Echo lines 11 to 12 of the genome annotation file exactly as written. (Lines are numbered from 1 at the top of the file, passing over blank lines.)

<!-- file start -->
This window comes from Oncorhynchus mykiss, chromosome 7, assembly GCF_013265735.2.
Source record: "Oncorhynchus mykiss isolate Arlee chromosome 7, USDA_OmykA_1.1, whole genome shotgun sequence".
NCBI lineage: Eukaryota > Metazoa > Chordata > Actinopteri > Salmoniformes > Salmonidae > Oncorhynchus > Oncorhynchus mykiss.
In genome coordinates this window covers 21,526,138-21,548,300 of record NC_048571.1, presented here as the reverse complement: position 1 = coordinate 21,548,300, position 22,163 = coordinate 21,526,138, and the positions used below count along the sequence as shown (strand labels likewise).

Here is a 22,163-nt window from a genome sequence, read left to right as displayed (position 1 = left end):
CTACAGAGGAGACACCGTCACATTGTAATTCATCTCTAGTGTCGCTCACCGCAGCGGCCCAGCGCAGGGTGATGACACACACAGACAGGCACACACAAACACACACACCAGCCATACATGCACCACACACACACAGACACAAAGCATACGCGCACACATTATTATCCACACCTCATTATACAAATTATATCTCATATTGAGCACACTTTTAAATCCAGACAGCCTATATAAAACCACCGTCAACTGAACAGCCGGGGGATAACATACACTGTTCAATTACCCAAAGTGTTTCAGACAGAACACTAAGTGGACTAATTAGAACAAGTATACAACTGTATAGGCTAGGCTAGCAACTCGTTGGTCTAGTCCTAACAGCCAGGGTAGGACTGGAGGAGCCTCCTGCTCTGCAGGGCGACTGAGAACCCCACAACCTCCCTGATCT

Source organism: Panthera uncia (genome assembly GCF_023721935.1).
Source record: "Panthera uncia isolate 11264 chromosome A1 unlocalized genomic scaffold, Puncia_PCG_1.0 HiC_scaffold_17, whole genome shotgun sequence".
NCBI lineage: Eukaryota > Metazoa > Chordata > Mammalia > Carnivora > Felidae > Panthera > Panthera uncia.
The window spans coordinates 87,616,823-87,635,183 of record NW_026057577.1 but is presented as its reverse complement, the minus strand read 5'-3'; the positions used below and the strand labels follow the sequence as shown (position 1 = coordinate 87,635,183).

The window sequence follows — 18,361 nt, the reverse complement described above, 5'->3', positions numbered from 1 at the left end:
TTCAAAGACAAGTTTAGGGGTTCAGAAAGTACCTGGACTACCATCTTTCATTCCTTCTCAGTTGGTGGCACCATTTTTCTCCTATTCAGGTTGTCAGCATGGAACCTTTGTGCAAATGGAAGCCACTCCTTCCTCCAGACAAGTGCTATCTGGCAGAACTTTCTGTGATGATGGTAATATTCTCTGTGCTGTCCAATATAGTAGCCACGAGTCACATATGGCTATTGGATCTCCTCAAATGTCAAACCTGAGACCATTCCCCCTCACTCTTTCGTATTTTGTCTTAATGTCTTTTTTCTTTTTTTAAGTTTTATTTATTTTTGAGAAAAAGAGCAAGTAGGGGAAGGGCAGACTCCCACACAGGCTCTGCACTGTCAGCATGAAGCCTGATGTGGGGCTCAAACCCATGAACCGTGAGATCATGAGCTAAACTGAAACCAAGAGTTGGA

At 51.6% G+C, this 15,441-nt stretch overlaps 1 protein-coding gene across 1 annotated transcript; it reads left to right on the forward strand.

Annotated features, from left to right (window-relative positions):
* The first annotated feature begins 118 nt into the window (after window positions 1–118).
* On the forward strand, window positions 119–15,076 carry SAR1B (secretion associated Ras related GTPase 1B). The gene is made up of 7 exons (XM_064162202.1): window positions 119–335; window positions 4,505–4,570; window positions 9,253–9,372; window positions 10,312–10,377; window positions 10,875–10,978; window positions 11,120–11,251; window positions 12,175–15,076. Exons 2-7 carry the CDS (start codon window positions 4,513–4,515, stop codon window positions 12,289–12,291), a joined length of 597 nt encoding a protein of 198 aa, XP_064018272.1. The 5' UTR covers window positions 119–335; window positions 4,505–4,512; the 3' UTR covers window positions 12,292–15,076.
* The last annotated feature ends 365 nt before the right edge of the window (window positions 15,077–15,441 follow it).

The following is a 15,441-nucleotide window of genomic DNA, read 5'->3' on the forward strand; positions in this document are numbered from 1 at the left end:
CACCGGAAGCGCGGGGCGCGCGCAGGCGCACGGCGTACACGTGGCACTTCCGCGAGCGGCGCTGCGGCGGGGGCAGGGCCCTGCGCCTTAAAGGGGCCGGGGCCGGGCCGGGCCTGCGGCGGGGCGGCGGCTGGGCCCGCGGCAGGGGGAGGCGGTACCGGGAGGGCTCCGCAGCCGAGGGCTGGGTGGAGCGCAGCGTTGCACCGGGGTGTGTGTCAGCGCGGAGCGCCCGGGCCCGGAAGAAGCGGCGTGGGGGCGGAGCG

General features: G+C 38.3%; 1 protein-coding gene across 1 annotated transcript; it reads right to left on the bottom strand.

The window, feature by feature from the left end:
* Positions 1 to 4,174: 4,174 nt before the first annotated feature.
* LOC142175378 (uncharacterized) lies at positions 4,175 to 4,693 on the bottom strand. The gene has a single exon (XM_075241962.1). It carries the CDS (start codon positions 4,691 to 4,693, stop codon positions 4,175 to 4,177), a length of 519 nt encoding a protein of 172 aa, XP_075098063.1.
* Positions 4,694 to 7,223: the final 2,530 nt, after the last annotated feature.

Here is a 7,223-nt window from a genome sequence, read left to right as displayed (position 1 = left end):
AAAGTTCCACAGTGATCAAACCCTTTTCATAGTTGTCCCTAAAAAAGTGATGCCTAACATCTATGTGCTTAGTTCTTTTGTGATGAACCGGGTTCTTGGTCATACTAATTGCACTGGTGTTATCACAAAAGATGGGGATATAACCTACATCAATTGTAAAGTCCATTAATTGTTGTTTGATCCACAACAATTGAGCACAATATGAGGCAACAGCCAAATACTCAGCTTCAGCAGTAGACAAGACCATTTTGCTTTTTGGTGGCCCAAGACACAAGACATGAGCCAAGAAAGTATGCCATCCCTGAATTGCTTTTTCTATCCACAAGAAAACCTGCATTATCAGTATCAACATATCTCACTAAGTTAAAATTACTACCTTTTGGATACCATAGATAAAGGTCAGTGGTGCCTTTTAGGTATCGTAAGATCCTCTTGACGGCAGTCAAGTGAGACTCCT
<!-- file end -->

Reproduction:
The window sequence follows — 18,361 nt, the reverse complement described above, 5'->3', positions numbered from 1 at the left end:
TTCAAAGACAAGTTTAGGGGTTCAGAAAGTACCTGGACTACCATCTTTCATTCCTTCTCAGTTGGTGGCACCATTTTTCTCCTATTCAGGTTGTCAGCATGGAACCTTTGTGCAAATGGAAGCCACTCCTTCCTCCAGACAAGTGCTATCTGGCAGAACTTTCTGTGATGATGGTAATATTCTCTGTGCTGTCCAATATAGTAGCCACGAGTCACATATGGCTATTGGATCTCCTCAAATGTCAAACCTGAGACCATTCCCCCTCACTCTTTCGTATTTTGTCTTAATGTCTTTTTTCTTTTTTTAAGTTTTATTTATTTTTGAGAAAAAGAGCAAGTAGGGGAAGGGCAGACTCCCACACAGGCTCTGCACTGTCAGCATGAAGCCTGATGTGGGGCTCAAACCCATGAACCGTGAGATCATGAGCTAAACTGAAACCAAGAGTTGGA